Relative to the airplane or even the pencil, our small world was contained. We were slow to buy machinery. We worked upon the land and with it. From the time I could walk, I walked with my father and my uncle around the fields. They worried about building soil, preventing runoff, protecting the earth from any extreme that could be visited upon it. I knew every small rise, the places where the soil was darker and where tree roots grew beneath the reach of the plow. I tended to the goats before and after school. I picked apples from the trees along the west edge of our land. I remember the first time grain ran through my hands. I came to understand the interactions between the many complementary aspects of its arrangement. I went to school in town with other farm kids and the kids of the local doctors and lawyers. We went to church. Our lives were lived within a close radius and felt complete and even happily removed from the confusion of the greater world. I was not unaware of that world, just blissfully isolated from it. Most of what we did followed an ancient natural rhythm; we planted, nurtured, harvested and rested, as had my grandparents, and theirs, and theirs. The knotted complexities of the world began at the far edge of our existence.
Something simple: the faster air moves, the lower its pressure, so that the rush of air over the curve of the wing creates a subtle vacuum, into which the dead metal weight of the wing is pulled, and upon them the entire plane is drawn aloft. Something complicated: the myriad wires, each one entwined with the next, interlaced circuitry, small adjustments to the surfaces upon the wings, rebalancing weight as fuel is consumed or a passenger moves, the unseen variations in the air through which the dull needle of fuselage progresses, invariably small indicators switching through their programmed lines of decision, and at the center of all that, an isolated and frail mind, frail hands, frail humanity, easily distracted. Direct vision limited to one hundred and forty degrees, the ability to hear diminished by the rushing press of air over metal, an invisible incessant flood, layers of distraction, voices, dials, glare, gauges, cloud, rain, and then, finally, the elusive animating spirit that triggers all human movement, great or small. Complexity upon complexity, frailty upon weakness. Functional redundancies aside, this is but a furious knot of heavy intricacy at the center of air, pivoting upon the point between varying currents, along the simple effect. All is in balance, until it is not.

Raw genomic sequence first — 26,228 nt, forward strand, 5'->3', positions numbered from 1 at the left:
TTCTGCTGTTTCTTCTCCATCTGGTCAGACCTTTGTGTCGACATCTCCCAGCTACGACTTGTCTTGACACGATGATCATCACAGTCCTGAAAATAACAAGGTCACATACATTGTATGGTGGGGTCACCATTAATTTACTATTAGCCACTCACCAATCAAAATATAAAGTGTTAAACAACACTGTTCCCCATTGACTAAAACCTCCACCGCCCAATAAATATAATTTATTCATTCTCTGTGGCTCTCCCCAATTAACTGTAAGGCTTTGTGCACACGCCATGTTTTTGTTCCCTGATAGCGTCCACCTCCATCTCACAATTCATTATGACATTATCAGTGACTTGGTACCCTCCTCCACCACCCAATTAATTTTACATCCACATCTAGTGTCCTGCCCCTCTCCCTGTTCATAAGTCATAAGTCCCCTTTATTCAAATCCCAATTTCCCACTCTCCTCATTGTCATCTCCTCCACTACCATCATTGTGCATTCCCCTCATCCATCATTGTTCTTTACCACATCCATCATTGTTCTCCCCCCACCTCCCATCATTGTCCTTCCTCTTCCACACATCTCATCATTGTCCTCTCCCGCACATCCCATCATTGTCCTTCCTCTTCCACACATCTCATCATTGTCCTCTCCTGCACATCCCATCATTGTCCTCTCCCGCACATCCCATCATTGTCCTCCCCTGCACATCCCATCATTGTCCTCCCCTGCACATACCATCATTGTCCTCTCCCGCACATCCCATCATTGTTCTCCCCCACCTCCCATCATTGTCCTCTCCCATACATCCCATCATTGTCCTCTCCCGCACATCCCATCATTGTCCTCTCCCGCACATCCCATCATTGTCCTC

Over years, no significant changes occurred with my family or the land, and as a people rooted in a place and comfortable with the steady churning cycles of life and harvest among crops, seasons and animals, secure in our faith, even the arrival of death was without undue anxiety. The plot beside the church, not so far away, held its neat quarter acre of my family’s history, rooted there as they once had been in the house. The assurance of faith provides one a specific calm, even upon the edge of the gaping grave, the assurance of resurrection. The relative simplicity of our lives reflected a careful alignment with God: we were both prudent and carefully generous. We helped others, took care of our own, and God, in turn, took care of us. Our position on the earth seemed ordained by God, the layered shelter of the porch beneath the canopy of trees allowed a shaded panorama down the dirt driveway, through the space in the tree trunks, and onto the even furrows in the brown field below, its uneven rectangle bordered by the river.